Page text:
The last Phantom FG.Mk 1 (XV592) was delivered on November 21, 1969.

In later years, the Royal Navy's Phantoms were fitted with Marconi ARI 18228 radar warning receivers mounted inside a large box-like antenna fairing sitting on top the tail fin. Also, many British Phantoms received a three-stage radar upgrade, including a Sidewinder Expanded Acquisition Mode.

The F-4K carried no internal cannon nor could it carry the SUU-23/A underfuselage cannon pod. However, F-4K aircraft transferred to the RAF were later made compatible with this gun pod.

In 1978, the British government decided that it could no longer afford to maintain carriers capable of operating conventional fixed-wing aircraft, and the HMS Ark Royal was decommissioned. The last Phantom launch from HMS Ark Royal took place on November 27, 1978. This meant the end of the line for No. 892 Squadron, and the unit was disbanded on December 15, 1978. Its Phantom FG Mk Is were transferred to the Royal Air Force by the end of 1978. After that time, the Royal Navy switched to smaller carriers carrying V/STOL Harriers.

When transferred to the RAF, ex-Royal Navy FG Mk 1 aircraft were assigned to No. 111 Squadron. No. 111 Squadron had been formed at Leuchars, Scotland in 1975 to assume air defense duties and had flown Lightning interceptors. It converted to ex-Navy Phantoms in 1978-1980. No. 111 Squadron flew its Phantoms in the air defense role, its primary responsibility being the patrolling of the Iceland-UK "gap". It relinquished its Phantoms when it converted to the Tornado F.Mk 3 in 1990.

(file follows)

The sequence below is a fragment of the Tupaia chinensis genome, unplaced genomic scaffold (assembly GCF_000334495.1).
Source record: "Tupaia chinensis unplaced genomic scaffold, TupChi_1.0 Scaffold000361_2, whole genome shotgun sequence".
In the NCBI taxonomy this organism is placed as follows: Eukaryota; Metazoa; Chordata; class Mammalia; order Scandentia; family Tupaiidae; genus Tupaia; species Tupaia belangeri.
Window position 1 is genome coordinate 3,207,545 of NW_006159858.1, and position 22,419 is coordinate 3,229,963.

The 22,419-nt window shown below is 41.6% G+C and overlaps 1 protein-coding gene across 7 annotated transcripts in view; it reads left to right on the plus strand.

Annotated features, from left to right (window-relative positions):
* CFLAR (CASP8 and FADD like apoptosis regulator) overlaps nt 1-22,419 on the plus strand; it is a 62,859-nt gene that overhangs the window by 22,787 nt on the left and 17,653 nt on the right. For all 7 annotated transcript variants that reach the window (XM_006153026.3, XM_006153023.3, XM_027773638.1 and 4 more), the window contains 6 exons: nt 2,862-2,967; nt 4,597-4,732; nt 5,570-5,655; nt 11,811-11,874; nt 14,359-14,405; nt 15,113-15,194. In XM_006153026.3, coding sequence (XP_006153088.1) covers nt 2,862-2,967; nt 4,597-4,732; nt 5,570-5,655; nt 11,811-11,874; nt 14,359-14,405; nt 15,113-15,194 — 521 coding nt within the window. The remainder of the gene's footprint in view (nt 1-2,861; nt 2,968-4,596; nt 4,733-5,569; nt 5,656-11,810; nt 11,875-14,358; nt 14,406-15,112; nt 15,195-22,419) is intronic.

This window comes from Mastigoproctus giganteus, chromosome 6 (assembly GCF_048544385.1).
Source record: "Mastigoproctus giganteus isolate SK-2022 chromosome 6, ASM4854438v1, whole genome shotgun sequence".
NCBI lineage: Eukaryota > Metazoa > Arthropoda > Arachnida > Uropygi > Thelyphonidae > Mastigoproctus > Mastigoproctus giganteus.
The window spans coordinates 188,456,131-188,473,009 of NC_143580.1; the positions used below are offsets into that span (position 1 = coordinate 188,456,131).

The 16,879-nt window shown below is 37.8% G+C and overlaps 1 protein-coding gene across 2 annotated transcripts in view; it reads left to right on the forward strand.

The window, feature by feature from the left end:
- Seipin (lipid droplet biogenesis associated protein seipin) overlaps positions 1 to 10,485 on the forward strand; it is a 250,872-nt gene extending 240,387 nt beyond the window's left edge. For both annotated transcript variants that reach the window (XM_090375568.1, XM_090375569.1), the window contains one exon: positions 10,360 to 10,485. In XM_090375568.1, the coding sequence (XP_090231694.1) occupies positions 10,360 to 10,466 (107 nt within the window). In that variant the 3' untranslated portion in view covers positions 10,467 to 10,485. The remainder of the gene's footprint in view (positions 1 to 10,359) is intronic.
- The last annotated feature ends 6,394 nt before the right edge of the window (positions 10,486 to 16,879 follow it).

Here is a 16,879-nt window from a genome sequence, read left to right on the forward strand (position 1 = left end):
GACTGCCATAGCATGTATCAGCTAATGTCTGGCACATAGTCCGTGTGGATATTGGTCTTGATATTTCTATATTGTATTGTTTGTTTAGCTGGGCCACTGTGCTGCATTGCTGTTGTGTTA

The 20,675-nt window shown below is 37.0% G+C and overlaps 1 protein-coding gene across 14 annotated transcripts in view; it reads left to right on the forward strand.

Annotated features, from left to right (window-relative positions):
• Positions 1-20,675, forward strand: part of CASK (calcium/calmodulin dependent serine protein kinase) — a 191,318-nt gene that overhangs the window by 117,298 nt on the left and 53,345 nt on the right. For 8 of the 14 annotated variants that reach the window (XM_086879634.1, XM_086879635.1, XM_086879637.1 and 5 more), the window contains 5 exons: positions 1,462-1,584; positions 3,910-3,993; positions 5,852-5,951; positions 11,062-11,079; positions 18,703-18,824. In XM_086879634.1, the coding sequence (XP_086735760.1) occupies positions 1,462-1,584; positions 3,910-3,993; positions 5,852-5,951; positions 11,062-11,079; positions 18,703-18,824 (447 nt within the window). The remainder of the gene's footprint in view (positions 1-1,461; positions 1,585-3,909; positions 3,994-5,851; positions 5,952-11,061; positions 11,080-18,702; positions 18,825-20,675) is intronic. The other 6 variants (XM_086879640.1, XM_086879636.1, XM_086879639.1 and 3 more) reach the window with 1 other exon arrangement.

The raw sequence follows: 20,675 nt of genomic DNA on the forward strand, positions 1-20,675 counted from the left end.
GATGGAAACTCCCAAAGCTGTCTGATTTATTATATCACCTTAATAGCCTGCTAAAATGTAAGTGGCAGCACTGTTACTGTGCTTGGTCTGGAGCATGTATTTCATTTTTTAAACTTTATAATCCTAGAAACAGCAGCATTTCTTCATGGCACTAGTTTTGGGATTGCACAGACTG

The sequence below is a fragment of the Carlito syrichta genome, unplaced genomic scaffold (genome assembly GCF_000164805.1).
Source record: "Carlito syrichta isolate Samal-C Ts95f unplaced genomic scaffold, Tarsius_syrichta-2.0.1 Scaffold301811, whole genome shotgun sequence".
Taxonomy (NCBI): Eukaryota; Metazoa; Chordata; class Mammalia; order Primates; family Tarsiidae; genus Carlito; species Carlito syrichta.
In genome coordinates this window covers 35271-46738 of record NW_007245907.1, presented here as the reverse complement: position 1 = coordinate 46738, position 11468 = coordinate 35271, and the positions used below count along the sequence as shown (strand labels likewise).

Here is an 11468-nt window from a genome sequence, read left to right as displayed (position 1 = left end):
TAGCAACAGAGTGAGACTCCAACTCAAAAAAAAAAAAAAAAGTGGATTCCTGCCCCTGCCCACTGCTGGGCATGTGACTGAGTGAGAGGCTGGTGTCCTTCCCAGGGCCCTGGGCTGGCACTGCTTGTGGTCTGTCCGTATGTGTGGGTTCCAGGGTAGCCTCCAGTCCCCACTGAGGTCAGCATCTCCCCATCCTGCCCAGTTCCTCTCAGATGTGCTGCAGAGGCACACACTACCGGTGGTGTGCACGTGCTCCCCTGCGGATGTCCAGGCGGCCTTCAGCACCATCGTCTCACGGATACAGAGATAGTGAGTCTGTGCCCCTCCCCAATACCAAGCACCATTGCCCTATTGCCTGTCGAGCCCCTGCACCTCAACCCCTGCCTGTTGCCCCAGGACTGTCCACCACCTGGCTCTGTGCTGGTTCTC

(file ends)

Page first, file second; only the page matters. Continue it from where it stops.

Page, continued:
No. 43 Squadron of the RAF flew its last Phantom mission on July 1, 1989. It converted to the Tornado F.Mk 3 shortly thereafter.

The Royal Navy lost seven Phantoms in accidents during service. A further eight of them crashed after they were transferred to the RAF. Phantom FG Mk 1s are now in storage and are no longer flying. However, it is possible that they might be sold to another user.

Royal Navy serials for Phantom FG.Mk 1:

XT595-XT596 	McDonnell YF-4K-26-MC Phantom 
XT597-XT598 	McDonnell F-4K-27-MC Phantom 
XT857-XT858 	McDonnell F-4K-30-MC Phantom 
XT859-XT862 	McDonnell F-4K-31-MC Phantom 
XT863-XT870 	McDonnell F-4K-32-MC Phantom 
XT871-XT876 	McDonnell F-4K-33-MC Phantom 
XV565-XV571 	McDonnell F-4K-34-MC Phantom 
XV572-XV578 	McDonnell F-4K-35-MC Phantom 
XV579-XV585 	McDonnell F-4K-36-MC Phantom 
XV586-XV592 	McDonnell F-4K-37-MC Phantom 
XV604-XV610 	order not taken up 

Sources:


  1. McDonnell Douglas Aircraft Since 1920: Volume II, Rene J. Francillon, Naval Institute Press, 1990.

  2. McDonnell F-4 Phantom: Spirit in the Skies. Airtime Publishing, 1992.

  3. Modern Air Combat, Bill Gunston and Mike Spick, Crescent, 1983.

  4. The American Fighter, Enzo Angelucci and Peter Bowers, Orion, 1987.

  5. The World's Great Attack Aircraft, Gallery, 1988.